• In 2019, we’ve seen single-day drops in response to trade news, but every time that happens the next day is flat or higher. As a result, the VIX has closed below 20 almost 3x more often than above that number, its long-run average.

#2: Google searches for “dow jones”:

  • While the S&P 500 is Wall Street’s preferred measure of stock market performance, Main Street googles “dow jones” when they are worried about stock market volatility.
  • In our report on August 8th we noted that US-based Google searches for “dow jones” were higher than during the May 2019 selloff.
  • We viewed that as troubling, because between stock market volatility and more chatter about recession indicators flashing red we worry the US consumer will grow more cautious heading into Holiday 2019.

Here’s where this indicator stands now:

  • Google searches for “dow jones” for the week of August 11-17 (last week of complete data) are 28% higher than their peak May week (12 – 18).
  • On the bright side (ish)… Google search volumes are still 14% below 12-month highs set during the last week of December.

Takeaway: even if the average American does not own equities, they know that volatile stock markets signal the possibility of job losses and even recession. December 2018’s spike in attention was washed away by January 2019’s stock market rebound. We’ll have to wait to see how markets perform over the rest of 2019, but one thing is sure: Americans are watching.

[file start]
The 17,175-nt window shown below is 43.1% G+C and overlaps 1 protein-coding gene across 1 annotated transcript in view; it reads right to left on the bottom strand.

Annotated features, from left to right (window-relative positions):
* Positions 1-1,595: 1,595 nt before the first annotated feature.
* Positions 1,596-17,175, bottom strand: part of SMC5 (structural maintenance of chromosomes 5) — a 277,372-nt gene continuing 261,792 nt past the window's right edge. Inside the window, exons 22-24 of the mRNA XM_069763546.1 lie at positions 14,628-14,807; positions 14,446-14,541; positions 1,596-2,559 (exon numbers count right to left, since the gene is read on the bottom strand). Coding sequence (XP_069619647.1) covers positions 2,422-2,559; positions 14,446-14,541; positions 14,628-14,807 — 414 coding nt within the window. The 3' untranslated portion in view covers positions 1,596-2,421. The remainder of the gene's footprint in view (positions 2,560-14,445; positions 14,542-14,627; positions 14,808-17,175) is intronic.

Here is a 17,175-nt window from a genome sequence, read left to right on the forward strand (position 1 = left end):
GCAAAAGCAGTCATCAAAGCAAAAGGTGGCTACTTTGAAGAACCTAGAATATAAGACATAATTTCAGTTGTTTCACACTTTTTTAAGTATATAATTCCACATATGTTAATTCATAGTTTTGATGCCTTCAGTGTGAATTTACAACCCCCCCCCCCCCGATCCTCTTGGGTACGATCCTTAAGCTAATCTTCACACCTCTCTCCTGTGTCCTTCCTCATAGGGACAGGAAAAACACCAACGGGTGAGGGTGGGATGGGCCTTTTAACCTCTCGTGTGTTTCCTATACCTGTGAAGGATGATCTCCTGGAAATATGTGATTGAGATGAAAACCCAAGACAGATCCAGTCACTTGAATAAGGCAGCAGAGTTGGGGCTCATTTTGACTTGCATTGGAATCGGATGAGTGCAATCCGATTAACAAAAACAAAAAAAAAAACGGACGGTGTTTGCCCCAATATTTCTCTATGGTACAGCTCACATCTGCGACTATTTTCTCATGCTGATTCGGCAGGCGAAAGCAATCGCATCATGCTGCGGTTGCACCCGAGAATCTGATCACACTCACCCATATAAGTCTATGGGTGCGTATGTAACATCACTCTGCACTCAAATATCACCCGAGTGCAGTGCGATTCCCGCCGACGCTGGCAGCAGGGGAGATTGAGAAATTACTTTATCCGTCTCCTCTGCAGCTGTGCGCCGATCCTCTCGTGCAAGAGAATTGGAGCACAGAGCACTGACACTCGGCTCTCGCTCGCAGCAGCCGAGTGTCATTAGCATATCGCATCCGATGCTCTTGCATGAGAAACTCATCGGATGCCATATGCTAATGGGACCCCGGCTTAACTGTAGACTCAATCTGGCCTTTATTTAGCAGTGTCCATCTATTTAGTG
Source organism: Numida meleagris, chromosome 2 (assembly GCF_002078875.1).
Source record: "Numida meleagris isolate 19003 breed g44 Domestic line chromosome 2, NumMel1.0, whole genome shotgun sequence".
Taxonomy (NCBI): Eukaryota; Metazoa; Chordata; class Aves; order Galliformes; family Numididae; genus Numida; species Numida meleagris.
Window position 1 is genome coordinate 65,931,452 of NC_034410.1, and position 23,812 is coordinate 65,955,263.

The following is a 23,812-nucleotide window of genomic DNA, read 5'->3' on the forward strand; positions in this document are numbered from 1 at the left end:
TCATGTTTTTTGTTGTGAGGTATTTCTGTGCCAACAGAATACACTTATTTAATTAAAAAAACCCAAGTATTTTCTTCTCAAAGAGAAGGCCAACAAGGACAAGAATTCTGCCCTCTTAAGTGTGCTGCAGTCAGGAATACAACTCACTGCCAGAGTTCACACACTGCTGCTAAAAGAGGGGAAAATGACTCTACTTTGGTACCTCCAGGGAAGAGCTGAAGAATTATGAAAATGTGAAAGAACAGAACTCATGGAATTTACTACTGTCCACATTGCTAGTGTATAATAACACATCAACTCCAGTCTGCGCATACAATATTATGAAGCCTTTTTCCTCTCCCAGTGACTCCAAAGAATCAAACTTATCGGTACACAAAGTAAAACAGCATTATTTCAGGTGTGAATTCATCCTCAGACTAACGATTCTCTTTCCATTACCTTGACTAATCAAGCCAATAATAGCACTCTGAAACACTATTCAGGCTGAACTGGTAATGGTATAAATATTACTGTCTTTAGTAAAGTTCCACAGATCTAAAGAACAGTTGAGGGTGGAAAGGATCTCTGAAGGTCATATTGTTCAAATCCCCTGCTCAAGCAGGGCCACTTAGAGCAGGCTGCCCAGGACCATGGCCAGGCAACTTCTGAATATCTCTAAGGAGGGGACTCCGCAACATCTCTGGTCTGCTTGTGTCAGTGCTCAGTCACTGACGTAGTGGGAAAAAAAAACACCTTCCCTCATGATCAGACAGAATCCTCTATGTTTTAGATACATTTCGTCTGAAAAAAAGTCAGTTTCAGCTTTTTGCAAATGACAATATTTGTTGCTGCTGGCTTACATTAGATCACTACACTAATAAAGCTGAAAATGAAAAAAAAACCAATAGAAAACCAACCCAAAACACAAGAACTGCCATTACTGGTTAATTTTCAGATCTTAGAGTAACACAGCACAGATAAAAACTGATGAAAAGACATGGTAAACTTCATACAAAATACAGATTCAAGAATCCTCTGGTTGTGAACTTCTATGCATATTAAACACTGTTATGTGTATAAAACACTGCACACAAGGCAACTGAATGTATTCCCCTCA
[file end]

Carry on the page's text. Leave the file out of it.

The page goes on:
#3: European bank stocks:

  • On August 19th we discussed what some market watchers are calling the ultimate global canary-in-the-coalmine indicator: the horrible price action in European bank stocks.
  • The index used to measure the group’s performance, the EURO STOXX Bank Index, is heavily weighted to the economically weakest countries in the Eurozone: Spain (30%), France (23%) and Italy (19%).